FBI’s Anom stunt disrupts the encryption debate


The FBI has repeatedly succeeded in overcoming its “going to the dark” problem, which is contrary to protests claiming this is an existential threat. In some ways, Anom showed how creative the agency’s workarounds are. However, the researchers warn that as more and more governments around the world seek the power to demand digital backdoors-and in some countries like Australia, Enforce such laws——The authorities can also use the Anom case as valid evidence for special visits.

“From there, saying,’This works well. Wouldn’t it be great if every application has a backdoor?’ It’s not that big leap in rhetoric?” This is exactly what the US law enforcement agency said.” Riana Pfefferkorn, deputy director of surveillance and network security at the Internet and Society Center at Stanford University, said. If it can monitor every message on Anom so effectively, the FBI might say, why not just do more in more places?

Special case

It is important not to draw too broad inferences from Anom’s experience. According to documents released this week, the FBI is doing its utmost to work in accordance with foreign laws and avoid surveillance of Americans in its three-year plan. There is no direct threat to the FBI being able to deploy a completely backdoor system in the United States. The Fourth Amendment prevents “unreasonable” searches and seizures and lays a clear foundation for government search warrant requirements. In addition, continuous surveillance orders such as wiretapping warrants are more difficult for law enforcement agencies to obtain intentionally because they authorize extensive mass surveillance.But as The Prism program of the National Security Agency shows, Unchecked domestic digital surveillance programs are not impossible in the United States.

However, one lesson learned from Anom is that while it is effective in many ways, it also brings potential collateral damage to the privacy of people who have not been accused of any crime. Even products aimed at scammers can be used by law-abiding people, putting unintentional targets under severe surveillance while trying to catch real criminals. Anything that normalizes the concept of full government access, even in very specific circumstances, may be a step on a slippery slope.

“There is a reason for our authorization request, and it takes effort and resources to include the work in the investigation,” Pfefferkorn said. “When there is no friction between the government and the people they want to investigate, we have seen possible results.”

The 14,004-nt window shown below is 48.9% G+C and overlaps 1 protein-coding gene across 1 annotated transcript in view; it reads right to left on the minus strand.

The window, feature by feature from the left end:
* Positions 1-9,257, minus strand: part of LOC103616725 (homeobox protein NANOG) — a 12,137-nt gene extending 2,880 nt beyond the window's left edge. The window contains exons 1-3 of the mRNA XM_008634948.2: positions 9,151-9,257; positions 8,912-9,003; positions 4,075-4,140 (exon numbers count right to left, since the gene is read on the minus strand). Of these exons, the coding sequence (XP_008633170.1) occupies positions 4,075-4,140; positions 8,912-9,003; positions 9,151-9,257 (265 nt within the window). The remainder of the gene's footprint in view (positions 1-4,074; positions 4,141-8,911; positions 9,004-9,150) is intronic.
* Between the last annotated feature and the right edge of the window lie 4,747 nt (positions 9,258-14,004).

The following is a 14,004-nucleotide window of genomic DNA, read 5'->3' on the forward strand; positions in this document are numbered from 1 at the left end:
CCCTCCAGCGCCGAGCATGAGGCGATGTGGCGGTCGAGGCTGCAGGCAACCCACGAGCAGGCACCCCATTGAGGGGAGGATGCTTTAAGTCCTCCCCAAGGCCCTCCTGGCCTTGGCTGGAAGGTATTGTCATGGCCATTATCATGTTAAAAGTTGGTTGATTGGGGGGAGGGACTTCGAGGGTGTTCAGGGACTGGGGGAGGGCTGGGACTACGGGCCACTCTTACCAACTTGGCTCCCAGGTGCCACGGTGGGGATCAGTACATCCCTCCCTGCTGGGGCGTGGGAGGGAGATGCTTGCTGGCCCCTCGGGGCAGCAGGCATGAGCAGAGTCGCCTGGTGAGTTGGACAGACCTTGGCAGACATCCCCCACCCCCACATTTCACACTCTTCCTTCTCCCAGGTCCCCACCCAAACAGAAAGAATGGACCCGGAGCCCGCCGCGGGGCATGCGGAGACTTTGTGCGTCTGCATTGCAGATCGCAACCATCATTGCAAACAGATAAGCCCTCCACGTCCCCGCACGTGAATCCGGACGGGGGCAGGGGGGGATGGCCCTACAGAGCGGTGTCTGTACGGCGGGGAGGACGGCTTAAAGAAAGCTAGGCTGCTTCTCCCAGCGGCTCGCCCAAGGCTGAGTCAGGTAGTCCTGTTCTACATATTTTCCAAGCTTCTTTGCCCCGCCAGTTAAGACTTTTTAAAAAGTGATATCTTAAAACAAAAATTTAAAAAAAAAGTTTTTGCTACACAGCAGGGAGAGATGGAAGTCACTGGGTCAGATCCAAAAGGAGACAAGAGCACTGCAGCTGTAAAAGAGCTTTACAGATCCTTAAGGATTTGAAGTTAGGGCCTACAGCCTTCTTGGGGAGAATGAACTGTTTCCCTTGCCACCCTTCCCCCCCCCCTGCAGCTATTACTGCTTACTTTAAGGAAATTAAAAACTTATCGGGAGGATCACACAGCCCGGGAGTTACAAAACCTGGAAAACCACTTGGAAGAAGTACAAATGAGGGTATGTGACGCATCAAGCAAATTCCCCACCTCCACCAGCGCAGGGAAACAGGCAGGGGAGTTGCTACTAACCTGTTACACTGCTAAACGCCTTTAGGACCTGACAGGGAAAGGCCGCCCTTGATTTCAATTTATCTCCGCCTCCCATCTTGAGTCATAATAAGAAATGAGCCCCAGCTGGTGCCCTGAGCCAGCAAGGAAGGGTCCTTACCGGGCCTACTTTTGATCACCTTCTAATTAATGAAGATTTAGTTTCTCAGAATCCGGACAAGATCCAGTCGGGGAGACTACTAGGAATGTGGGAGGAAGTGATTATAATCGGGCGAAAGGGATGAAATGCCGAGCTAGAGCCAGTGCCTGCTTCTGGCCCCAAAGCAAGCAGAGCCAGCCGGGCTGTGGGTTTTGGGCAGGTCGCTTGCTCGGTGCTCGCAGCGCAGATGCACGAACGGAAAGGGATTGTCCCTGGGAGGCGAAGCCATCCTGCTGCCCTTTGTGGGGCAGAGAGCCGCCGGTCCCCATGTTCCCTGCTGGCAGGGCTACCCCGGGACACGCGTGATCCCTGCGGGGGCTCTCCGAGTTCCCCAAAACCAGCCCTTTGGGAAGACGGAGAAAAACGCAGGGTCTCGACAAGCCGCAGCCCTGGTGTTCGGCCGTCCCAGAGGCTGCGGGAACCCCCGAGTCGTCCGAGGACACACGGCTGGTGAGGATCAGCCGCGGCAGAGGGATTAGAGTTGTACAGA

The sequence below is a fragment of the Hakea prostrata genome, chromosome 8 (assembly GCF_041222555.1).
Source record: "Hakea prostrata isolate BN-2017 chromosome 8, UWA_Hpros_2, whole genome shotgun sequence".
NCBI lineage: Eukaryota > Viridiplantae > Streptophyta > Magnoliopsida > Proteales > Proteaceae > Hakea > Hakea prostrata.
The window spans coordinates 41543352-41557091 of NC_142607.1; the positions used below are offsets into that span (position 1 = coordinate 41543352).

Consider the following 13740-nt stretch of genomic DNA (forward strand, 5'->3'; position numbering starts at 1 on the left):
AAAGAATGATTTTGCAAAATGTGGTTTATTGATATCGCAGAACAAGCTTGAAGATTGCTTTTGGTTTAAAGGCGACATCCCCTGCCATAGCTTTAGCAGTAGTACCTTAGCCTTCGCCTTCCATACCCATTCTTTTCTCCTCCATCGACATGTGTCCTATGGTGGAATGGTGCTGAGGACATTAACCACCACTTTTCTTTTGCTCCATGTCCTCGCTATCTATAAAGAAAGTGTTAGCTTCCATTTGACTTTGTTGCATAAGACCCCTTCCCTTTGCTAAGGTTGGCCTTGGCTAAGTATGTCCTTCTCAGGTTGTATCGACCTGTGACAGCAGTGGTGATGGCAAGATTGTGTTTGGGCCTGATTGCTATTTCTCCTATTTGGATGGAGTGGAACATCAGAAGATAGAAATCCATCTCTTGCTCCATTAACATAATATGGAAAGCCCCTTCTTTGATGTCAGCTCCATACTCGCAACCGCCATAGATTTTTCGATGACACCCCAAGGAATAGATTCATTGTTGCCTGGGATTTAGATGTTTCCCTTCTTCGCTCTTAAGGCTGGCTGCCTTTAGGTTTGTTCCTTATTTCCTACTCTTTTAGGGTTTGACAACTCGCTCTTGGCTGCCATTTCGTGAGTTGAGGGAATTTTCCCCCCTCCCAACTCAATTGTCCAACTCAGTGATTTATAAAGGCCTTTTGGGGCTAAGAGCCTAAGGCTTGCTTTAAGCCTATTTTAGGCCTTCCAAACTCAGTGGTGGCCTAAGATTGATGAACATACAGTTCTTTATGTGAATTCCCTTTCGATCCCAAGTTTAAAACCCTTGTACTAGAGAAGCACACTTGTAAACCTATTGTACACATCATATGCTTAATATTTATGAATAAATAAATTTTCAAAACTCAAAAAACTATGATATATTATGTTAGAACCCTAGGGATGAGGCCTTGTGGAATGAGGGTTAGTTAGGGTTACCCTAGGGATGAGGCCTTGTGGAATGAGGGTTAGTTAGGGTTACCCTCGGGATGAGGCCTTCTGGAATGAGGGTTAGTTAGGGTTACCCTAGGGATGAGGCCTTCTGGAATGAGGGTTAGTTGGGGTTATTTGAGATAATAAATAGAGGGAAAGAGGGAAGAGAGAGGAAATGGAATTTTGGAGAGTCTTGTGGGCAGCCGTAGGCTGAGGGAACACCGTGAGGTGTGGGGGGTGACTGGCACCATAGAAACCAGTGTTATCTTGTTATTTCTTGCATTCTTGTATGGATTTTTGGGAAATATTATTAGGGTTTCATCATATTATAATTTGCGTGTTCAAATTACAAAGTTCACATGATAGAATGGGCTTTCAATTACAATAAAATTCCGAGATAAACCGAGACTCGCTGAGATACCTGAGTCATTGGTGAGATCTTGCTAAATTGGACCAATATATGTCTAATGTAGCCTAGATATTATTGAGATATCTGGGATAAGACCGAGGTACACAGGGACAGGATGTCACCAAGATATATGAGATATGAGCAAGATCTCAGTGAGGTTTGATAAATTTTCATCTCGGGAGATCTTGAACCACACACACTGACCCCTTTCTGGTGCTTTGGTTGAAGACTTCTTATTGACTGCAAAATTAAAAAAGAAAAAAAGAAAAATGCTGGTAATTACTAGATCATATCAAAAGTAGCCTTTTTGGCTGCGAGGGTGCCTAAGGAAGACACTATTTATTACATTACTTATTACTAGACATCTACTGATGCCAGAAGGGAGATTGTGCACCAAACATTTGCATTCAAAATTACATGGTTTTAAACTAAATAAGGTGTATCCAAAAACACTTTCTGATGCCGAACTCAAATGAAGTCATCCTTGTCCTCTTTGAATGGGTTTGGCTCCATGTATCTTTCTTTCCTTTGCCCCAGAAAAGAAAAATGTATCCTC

There are indications that the government has actively sought extensive backdoor authorizations, thereby reinforcing these concerns. Like Australia, the United Kingdom and other “Five Eyes” American intelligence colleagues have also put forward ideas on how law enforcement agencies can obtain mainstream end-to-end encryption services. For example, in 2019, the GCHQ intelligence agency in the United Kingdom proposed to establish a mechanism for law enforcement agencies to add them as silent, invisible participants in chats or other communications of interest to them. GCHQ believes that in this way, companies don’t have to crack their encryption protocols; they can simply add another account to the conversation, for example, add another member to a group chat.

This Reaction to the proposal Quick and authoritative from researchers, cryptographers, privacy advocates, human rights organizations, and companies such as Google, Microsoft, and Apple. They firmly believe that the tools that add the specter of law enforcement to the chat may also be discovered and abused by bad actors, putting all users of the service at risk, and fundamentally undermining the purpose of end-to-end encryption protection.

Cases like Anom, and other law enforcement agencies Secret management A secure communications company may not be able to realize the craziest dreams of law enforcement agencies regarding mass communications access. But they showed that—through all their own escalations, gray areas, and potential privacy implications—the authorities still have a way to get the information they want. The criminal underworld is not as dark as it seems.

“I’m very happy to live in a world where criminals are stupid. They put themselves into special-purpose cryptographic crime encryption applications,” said Johns Hopkins University cryptographer Matthew Green. “What I am really worried about is that eventually some criminals will no longer be stupid, but will switch to a good encrypted messaging system.”


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